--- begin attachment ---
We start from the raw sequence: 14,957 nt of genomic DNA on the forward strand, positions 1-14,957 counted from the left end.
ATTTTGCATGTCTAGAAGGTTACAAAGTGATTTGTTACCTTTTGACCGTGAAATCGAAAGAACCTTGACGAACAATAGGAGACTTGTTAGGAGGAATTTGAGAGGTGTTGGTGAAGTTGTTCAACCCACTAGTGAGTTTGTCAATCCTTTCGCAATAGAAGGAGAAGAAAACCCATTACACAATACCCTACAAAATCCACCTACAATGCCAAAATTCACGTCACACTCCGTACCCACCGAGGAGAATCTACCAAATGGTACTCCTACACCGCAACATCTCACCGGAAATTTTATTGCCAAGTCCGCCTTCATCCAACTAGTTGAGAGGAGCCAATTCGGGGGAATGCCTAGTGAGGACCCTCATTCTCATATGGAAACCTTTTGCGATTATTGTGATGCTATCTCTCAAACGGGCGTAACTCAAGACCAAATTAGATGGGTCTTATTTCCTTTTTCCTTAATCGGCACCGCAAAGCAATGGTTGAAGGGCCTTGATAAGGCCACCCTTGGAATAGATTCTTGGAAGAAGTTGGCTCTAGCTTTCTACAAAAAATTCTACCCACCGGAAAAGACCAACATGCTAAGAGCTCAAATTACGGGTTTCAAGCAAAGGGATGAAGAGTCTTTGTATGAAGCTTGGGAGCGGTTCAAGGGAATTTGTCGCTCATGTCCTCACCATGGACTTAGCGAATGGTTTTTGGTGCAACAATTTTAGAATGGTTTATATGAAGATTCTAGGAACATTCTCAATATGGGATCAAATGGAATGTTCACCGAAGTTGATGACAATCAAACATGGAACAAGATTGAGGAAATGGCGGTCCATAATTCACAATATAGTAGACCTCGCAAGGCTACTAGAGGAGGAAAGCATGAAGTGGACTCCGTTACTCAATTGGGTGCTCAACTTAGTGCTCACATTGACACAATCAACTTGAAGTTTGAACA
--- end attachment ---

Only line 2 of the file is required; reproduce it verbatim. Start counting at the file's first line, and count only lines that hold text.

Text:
ATTTTGCATGTCTAGAAGGTTACAAAGTGATTTGTTACCTTTTGACCGTGAAATCGAAAGAACCTTGACGAACAATAGGAGACTTGTTAGGAGGAATTTGAGAGGTGTTGGTGAAGTTGTTCAACCCACTAGTGAGTTTGTCAATCCTTTCGCAATAGAAGGAGAAGAAAACCCATTACACAATACCCTACAAAATCCACCTACAATGCCAAAATTCACGTCACACTCCGTACCCACCGAGGAGAATCTACCAAATGGTACTCCTACACCGCAACATCTCACCGGAAATTTTATTGCCAAGTCCGCCTTCATCCAACTAGTTGAGAGGAGCCAATTCGGGGGAATGCCTAGTGAGGACCCTCATTCTCATATGGAAACCTTTTGCGATTATTGTGATGCTATCTCTCAAACGGGCGTAACTCAAGACCAAATTAGATGGGTCTTATTTCCTTTTTCCTTAATCGGCACCGCAAAGCAATGGTTGAAGGGCCTTGATAAGGCCACCCTTGGAATAGATTCTTGGAAGAAGTTGGCTCTAGCTTTCTACAAAAAATTCTACCCACCGGAAAAGACCAACATGCTAAGAGCTCAAATTACGGGTTTCAAGCAAAGGGATGAAGAGTCTTTGTATGAAGCTTGGGAGCGGTTCAAGGGAATTTGTCGCTCATGTCCTCACCATGGACTTAGCGAATGGTTTTTGGTGCAACAATTTTAGAATGGTTTATATGAAGATTCTAGGAACATTCTCAATATGGGATCAAATGGAATGTTCACCGAAGTTGATGACAATCAAACATGGAACAAGATTGAGGAAATGGCGGTCCATAATTCACAATATAGTAGACCTCGCAAGGCTACTAGAGGAGGAAAGCATGAAGTGGACTCCGTTACTCAATTGGGTGCTCAACTTAGTGCTCACATTGACACAATCAACTTGAAGTTTGAACA